Home Album review Triton – Rule of Three

Triton – Rule of Three


Well, this is something new and unexpected! The band Triton (Alex Kehler, Jeremiah McLane and Timothy Cummings) has released a recording of BalFolk dance music. Whether you dance or not, it’s an absolutely stellar listen. These three musicians cross many borders with these tunes. It’s Canada/USA, but also Canada/USA/Europe (think France, Belgium, Scandinavia and beyond). It’s a trio that goes far beyond the usual expectations, and you find yourself dancing a waltz, not in three but in a count of five.

BalFolk refers to the traditional dances that have been sweeping Europe in the past few years. North America has not escaped either. BalFolk events happen in Toronto and New England as well, and aficionados of other traditional dance forms are eagerly learning the moves of the Bourrée, Schottische, Polka, Waltz and Mazurka, to name just a few.

There are compelling rhythms here that, along with the dynamics of the music, just drive us to get up and move. But perhaps the most outstanding thing here is the variety of sounds that originate from the selection of instruments. There are a variety of different piano accordions, a violin, nyckelharpas, a Hammond B-3 organ, a grand piano, a variety of whistles, a Scottish small pipe, a Border pipe and a låtmandola (a Swedish instrument like an octave mandolin with ten strings). As well, there are voices. Of special note is the gorgeous vocal contribution of Élisabeth Giroux from the Québec band ÉTÉ.

Alex Kehler, born in Nova Scotia and now from southern Québec, is a multi-instrumentalist who studied classical Baroque music. An extremely versatile musician, he has played in a number of other highly esteemed bands including La Nef, Skye Consort and the Kehler-Williams Duo (with Nicholas Williams of Crowfoot and Genticorum). Alex’s love of Scandinavian music drove him to play nyckelharpas and låtmandola, as well as violin and cittern.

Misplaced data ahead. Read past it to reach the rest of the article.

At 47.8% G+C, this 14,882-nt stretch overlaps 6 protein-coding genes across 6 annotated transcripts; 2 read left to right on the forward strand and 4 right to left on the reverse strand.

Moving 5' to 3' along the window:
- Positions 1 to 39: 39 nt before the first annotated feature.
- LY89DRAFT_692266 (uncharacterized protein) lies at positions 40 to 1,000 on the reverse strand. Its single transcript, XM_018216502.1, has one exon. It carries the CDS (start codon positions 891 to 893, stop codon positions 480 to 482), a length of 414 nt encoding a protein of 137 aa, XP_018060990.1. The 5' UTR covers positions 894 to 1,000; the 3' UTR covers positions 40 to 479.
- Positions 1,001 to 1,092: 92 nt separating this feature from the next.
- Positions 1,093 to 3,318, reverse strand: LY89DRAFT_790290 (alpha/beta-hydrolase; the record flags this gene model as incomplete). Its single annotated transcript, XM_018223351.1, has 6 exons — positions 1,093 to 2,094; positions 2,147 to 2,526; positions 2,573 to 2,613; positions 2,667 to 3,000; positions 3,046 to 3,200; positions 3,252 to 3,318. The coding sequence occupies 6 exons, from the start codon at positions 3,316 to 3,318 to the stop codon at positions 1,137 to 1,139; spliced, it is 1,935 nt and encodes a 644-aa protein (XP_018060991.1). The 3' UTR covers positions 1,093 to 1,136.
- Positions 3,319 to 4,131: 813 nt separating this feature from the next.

Timothy Cummings, musician and composer from Vermont, is also a multi-instrumentalist but specializes in pipes. It’s his terrific Scottish small pipes and Border pipes that we hear on this recording. Timothy’s musical accomplishments include hugely diverse repertoire from Brittany, Appalachia, Cape Breton and the British Isles.

Jeremiah McLane (Clayfoot Strutters, Nightingale), is also a highly accomplished musician and composer with an equally varied background including jazz, blues, Québécois, and traditional French music. Jeremiah has been involved for years in the resurgence of traditional music and dance in New England and contributed hugely to the sound of the dance music originating from that region.

You might say that all three of these highly accomplished musicians could play anything and everything you could throw at them, and they would make it sound amazing. But on this CD, they’ve chosen stellar repertoire that really shows off what they can do, not only as individuals but together. The sum here really is greater than its parts. https://www.tritontrad.com/


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